climate change now: Our addiction to coal

This is an excellent article from the Age on 9/8/13 on the enormous problem of Australia’s coal exports:


Emissions from our coal exports nullify any planned
emission reductions within Australia many times over.

We encourage the
use of green energy in Australia, yet we export dirty coal like there’s no
tomorrow. Is this really the road to prosperity?

While Labor and the Coalition debate the virtues of Labor’s emissions trading scheme versus the Coalition’s direct action, there is a sleeper issue on climate. It’s Australia’s
dirty secret on global warming. It’s an issue neither side of politics wants to
debate. Merely raising the issue can provoke accusations of extremism. It’s
Australia’s booming export of coal.

Coal exports have tripled in the past 25 years to more than 300 million tonnes and coal corporations now want to double that figure . We are exporting coal like there is no tomorrow. Yet we know that to moderate global warming, the world must reduce the burning of coal.

For most Australians, the shiny black lumps of coal we dig or burn are
remote from our daily lives. If we think about coal at all, we dimly realise our
laptops, electric stoves and lights depend on the electricity produced by
burning this ancient rock. Occasionally, we may see an advert trumpeting
Australia’s growing coal exports to an energy-hungry world. While coal was once
burned in our fireplaces and in city-based power stations, today it is remote.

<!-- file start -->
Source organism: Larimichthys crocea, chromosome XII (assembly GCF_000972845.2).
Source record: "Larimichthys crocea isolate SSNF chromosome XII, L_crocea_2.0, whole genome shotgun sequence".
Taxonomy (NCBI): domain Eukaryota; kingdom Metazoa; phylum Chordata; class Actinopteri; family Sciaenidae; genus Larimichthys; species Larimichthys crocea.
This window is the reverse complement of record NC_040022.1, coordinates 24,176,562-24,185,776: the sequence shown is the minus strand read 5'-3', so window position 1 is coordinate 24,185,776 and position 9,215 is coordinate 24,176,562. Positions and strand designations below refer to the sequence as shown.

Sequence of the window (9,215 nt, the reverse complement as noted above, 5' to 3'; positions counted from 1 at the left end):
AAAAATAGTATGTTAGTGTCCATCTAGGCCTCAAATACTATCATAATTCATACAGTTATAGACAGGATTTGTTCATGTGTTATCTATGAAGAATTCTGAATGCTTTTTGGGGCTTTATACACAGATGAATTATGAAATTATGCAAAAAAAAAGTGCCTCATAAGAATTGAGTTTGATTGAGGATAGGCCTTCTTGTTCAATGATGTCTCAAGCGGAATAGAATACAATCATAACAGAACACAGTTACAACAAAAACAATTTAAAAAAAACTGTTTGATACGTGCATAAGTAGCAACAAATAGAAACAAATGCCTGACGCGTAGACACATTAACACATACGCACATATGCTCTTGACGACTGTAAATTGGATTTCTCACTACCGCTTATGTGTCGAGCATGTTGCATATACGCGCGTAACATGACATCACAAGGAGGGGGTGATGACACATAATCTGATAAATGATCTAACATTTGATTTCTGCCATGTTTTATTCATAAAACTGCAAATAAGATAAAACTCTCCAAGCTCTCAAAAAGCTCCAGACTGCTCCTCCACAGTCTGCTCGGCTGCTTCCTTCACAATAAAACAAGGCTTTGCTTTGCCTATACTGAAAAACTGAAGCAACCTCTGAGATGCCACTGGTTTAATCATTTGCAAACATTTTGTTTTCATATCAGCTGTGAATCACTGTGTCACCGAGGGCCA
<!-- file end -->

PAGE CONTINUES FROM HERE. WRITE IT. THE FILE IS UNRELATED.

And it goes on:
Most of us don’t smell or touch it. It is scooped up from distant mines, loaded
onto trains and disappears into comfortably remote power stations via ships that
sail off over the horizon. Out of sight, out of mind. A comforting illusion is
fostered that coal is benign.

However, it’s time Australians thought
much more about coal. Our future is increasingly tied up in it. About 75 per
cent of our electricity is from coal-fired plants. Australian coal exports
constitute one-third of the world’s seaborne coal trade. This increasingly feeds
the power plants and steel mills of India and China, both responsible for much
of the increasing global greenhouse emissions. Because climate change is global,
the consequences of burning coal in Mumbai or Shanghai are the same as burning
it in Victoria. That is why it is important to take a critical look at
Australian coal exports, as well as the domestic burning of coal.

are two additional reasons why our coal exports are a problem. First, there is a
significant degree of hypocrisy in Australia, where the use of green energy is
encouraged at home while huge profits are made from exporting dirty coal. The
greenhouse emissions from our coal exports nullify any planned emission
reductions within Australia, many times over. In Australia and the US,
greenhouse gas emissions have decreased slightly in the past year or two but
this is a limited advantage in a world where the power plants of China and India
are still gushing carbon dioxide into the atmosphere, encouraged in their dirty
energy model by the easy availability of Australian coal.

Second, by